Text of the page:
Villainesses, Adventuresses, and Other Canonical Women

Illustration by Sidney Paget from the Adventure of Charles Augustus Milverton

In front of him, in the full glare of the electric light, there stood a tall slim, dark woman, a veil over her face, a mantle drawn round her chin. [CHAS]

Last week, author Michelle Birkby [Elise Elliot (JHWS “Lucy”) has reviewed both The Women of Baker Street and The House at Baker Street as part of our Dr Watson’s Library] was featured in iNews with an article called “The Female Villains in Sherlock Holmes Were Ahead of Their Time”.

Comparing the women in contemporaneous works – like Collins’ Armadale, Braddon’s Lady Audley’s Secret, and Dickens’ Bleak House – with some memorable Canonical women – like Sophy Kratides, Kitty Winter, and the unnamed mysterious lady who appears in “The Adventure of Charles Augustus Milverton” – she says:

The bad women of Victorian literature lose. They have to, or what’s the world coming to? They are hanged, or kill themselves to save their loved ones, or just go mad.

No matter what their crime, if they deviate from the perfect Victorian woman, they must be punished.

Except for the female villains of the Sherlock Holmes stories. They get away with it.

(Why was a certain obvious name left off that list of “memorable Canonical women”? Birkby states right off the bat that “Irene Adler, from A Scandal in Bohemia, is, despite nearly every screen adaptation ever, not a villain.” Her reasons for this assertion are very clearly laid out, just in case anyone needed convincing. And for more on the topic, see Esther Inglis-Arkell’s io9 post from 2013, “Why can’t any recent Sherlock Holmes adaptation get Irene Adler right?”)

A good number of Canonical women defy the Victorian ideal of femininity, whether they be villainesses, adventuresses, or something else entirely. Birkby offers some thoughts on why this might be. What do you think? Who is your favorite Canonical woman (villain or not!), and why?


Comments

Villainesses, Adventuresses, and Other Canonical Women — 4 Comments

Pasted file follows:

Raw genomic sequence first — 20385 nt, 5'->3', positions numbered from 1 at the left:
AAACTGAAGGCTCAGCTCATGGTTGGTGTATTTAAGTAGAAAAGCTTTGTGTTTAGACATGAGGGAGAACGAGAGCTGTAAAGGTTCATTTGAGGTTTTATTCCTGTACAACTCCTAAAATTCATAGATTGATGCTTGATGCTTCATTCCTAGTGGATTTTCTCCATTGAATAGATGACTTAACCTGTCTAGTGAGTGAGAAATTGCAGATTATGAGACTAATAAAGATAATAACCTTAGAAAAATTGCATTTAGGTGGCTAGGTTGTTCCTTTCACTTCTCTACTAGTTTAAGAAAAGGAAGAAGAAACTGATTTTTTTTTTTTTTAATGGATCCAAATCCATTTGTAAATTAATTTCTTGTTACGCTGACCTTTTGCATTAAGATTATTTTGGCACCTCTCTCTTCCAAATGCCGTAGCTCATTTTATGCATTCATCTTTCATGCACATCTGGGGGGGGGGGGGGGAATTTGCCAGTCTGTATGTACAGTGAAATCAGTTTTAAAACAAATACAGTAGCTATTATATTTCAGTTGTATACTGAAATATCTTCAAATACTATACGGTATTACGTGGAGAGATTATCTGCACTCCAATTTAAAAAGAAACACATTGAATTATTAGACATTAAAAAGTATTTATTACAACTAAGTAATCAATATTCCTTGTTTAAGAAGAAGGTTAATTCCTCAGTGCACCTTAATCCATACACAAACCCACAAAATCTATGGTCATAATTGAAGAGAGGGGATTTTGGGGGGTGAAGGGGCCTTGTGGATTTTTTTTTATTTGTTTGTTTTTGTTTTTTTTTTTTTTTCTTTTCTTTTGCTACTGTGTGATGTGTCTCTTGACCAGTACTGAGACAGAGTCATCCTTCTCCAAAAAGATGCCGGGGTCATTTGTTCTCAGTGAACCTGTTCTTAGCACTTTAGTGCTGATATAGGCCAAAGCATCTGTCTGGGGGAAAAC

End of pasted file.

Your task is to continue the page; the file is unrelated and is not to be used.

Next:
1. Kitty Winter is eternally my favourite. ETERNALLY. And not just my favourite woman-who-committed-an-act-of-violence (I won’t call someone getting revenge on their abuser a villain), but one of my favourite characters in the Canon overall. I think she’s fascinating. I admire her bravery in walking into the rooms of a gentleman to tell him that she lived outside of society’s prescribed role for women- there was no guarantee, after all, that she was going to be believed, or treated with respect. And she did it anyway. And then she just doubles her bravery by agreeing to go see Violet de Merville. Yes, she’s angry, and yes, she wants to see Gruner go down, but it still takes gumption to willingly go before someone who is going to ABSOLUTELY going to scorn you and very likely insult you. I just- I ADORE her. She’s the best.

    I also have a growing fondness for Isadora Klein, because while she’s less sympathetic in a lot of ways, she also had a boy following her around who wasn’t taking no for an answer, so… IMO, when you recontextualize some of the women murderers and thieves and such, and look at them less from Holmes’ and Watson’s view and more from their own, some of their actions become a little more understandable. Isadora Klein is one of those, for me. Maria Gibson, too- although, honey, frame the HUSBAND not the girlfriend!

    (I also love Mrs Ricoletti and Gloria Wilson from Bert Coules’ Further Adventures. In case non-Canonical villainesses are also up for discussion.)

  2. My choice for this discussion is Annie Harrison from NAVA. Holmes depends on her for the solution of the case, she comes through for him, he admires her. And, she exercises her trust in him by following his directions exactly even though she doesn’t know how he is operating in the case. Kudos to her. She is intelligent and resourceful and steady in purpose. Kudos to Annie!

  3. Pingback: Mixed Teams in the Canon, or Crime Is an Equal Opportunity Employer - The John H Watson Society

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